When I called the nice assistant at the birth centre I planned to give birth in and enquired about pain relief options, she gasped a little, and then uttered the m-word: “medicalized”. It sounded cold and distant and basically insinuated that a medicalized birth was the worst thing that could ever happen to me. When I went to my 6-weeks post partum appointment a while ago, the midwife felt sorry for me because I was not able to have my “dream” birth in the birth centre.
So I wasn’t, but I didn’t feel guilty, but why would I? Aaah, I see. Because the birth wasn’t “natural” enough. I totally get it that in many countries women feel that they don’t even have the chance for having a natural birth. I get it that women are made to feel guilty for even wanting a natural birth. In the Netherlands, midwife-led birth is the norm. I had friends who had homebirths (and I had planned one myself), I have friends who had successful VBAC’s (vaginal birth after caesarean). I have friend who had a natural, pain-relief-free birth with twins. All of these friends are very happy with their birth experiences. Good for them!
But I also have friends who were not satisfied with their experiences because they were refused pain relief. Friends who had to fight for their elective C sections with a breech baby because the midwives insisted on trying to deliver them naturally first, or friends who laboured for hours before they had the C section. I have heard stories of infections and defects missed or misdiagnosed. And, stories like mine- where people felt sorry for me because I was in the hospital, and making women feel guilty just because they chose to have pain relief.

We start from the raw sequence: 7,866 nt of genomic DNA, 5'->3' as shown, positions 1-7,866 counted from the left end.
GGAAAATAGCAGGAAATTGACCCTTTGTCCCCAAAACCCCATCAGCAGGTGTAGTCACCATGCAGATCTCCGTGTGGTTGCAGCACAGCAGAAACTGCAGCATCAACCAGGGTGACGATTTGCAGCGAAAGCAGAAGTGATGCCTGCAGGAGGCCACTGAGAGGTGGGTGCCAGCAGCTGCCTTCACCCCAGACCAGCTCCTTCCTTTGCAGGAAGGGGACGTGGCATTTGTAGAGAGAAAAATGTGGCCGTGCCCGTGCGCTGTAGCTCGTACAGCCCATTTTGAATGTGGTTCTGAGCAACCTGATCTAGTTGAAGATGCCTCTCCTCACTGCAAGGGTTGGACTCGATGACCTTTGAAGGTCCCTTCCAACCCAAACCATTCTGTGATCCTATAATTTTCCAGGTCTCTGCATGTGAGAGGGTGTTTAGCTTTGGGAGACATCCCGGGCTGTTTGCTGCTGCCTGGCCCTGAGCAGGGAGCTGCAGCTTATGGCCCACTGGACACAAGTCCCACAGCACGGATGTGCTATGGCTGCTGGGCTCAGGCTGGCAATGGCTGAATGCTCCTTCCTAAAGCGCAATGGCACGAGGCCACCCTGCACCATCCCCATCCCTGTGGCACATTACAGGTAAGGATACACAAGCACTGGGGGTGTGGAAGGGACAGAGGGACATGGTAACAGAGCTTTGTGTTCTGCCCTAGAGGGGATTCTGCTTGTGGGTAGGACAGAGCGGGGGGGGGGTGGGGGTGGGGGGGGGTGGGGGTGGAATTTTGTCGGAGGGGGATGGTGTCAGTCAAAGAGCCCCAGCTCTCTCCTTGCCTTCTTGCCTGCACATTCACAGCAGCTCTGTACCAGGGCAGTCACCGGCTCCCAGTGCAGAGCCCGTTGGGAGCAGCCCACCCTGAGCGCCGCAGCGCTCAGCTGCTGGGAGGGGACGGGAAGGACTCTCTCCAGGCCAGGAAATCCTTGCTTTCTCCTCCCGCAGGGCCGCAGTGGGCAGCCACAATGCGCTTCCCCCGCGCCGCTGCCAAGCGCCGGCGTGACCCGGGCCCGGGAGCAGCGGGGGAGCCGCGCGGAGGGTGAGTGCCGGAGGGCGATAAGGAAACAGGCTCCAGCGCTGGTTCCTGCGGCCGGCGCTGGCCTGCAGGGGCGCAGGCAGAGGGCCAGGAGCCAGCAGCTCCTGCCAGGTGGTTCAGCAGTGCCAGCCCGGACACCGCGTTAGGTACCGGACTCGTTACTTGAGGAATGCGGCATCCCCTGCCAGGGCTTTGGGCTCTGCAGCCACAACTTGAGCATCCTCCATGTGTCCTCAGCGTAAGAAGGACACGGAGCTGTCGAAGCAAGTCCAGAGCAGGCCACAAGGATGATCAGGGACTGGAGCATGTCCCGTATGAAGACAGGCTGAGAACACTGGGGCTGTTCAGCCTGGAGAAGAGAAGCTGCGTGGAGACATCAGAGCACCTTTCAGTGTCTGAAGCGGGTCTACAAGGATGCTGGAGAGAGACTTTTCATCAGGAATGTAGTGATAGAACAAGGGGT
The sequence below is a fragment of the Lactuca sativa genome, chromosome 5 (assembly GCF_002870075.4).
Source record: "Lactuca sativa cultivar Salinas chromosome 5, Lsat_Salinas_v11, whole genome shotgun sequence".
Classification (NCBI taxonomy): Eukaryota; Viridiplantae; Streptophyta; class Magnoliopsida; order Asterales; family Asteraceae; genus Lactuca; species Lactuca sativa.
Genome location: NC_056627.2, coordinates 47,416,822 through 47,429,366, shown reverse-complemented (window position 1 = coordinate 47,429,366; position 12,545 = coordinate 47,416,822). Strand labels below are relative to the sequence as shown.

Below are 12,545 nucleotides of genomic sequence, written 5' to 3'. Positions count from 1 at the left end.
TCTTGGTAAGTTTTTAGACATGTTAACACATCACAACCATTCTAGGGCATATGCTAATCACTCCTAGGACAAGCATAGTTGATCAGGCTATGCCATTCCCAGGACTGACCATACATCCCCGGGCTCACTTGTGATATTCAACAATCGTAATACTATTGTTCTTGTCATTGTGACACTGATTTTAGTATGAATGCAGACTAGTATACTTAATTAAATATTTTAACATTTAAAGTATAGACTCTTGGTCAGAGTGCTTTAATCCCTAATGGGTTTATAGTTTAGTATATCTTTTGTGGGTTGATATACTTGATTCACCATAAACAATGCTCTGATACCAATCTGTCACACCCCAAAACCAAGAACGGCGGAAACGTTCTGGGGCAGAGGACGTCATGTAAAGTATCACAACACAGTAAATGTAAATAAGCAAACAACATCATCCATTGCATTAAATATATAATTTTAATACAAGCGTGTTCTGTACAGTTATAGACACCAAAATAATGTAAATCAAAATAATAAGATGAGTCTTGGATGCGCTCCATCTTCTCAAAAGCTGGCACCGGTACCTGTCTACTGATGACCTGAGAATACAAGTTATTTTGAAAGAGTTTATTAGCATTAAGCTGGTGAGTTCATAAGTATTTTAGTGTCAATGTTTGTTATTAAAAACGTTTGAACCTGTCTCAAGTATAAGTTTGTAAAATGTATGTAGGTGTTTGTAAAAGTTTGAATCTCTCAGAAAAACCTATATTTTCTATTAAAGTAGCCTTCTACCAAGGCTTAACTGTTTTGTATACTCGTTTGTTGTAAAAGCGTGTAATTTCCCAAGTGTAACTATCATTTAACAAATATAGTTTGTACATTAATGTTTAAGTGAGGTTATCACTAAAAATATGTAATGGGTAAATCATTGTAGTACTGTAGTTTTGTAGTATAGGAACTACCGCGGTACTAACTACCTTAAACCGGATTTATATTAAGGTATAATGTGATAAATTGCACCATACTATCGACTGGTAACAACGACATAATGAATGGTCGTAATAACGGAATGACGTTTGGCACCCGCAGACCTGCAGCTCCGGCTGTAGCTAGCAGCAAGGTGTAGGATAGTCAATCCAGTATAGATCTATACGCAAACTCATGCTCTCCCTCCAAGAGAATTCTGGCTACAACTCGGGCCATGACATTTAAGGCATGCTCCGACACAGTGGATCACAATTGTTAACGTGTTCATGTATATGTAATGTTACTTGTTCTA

I used to read homebirth stories from Birth Without Fear or similar websites. Then I discovered a great site called Happy With Hospital Birth with stories by women who gave birth in the hospital and were actually happy with their choices. Amy Tuteur of the Skeptical OB started a website called “Birth Without Guilt”, also collecting stories from women who were made to feel guilty about giving birth in the hospital, having an epidural, C section or induction, or then bottle-feeding their babies. I'm afraid that in the Netherlands, where natural births are the norm, many women would be made to feel guilty for similar reasons.
Who is to judge for women’s choices as to where and how their births are going to take place? I was happier with the hospital stuff, who took care of me and my baby than I was with my midwife, who dumped me for something that wasn’t my fault. The midwives also weren’t happy with my choice to have a doula. I then realised that for me, it is not the place of birth that is important, and not what happens during birth if mom and baby are healthy, physically and mentally.
When my doula asked me what was important to me during labour, I answered: “The right people”. The first time around, I had no one to support me, even though I was surrounded by people. The second time my husband was there but he was anxious and afraid, and also had to take care of Klara. The third time, the girls weren’t with us, and we had a great doula whose support was absolutely invaluable, and who also motivated me to get pain relief.
So, who’s to judge me for my birth when I was absolutely satisfied with my experience? I still have to smile when I think of Markian’s birth.
Maybe, instead of judging women for their birth options, maybe we should ask whether they were happy with the choices they made? and if they weren't, maybe we could ask what went wrong and support them better the next time? Instead of just assuming that all women want natural births, we should accept their choices no matter what they are?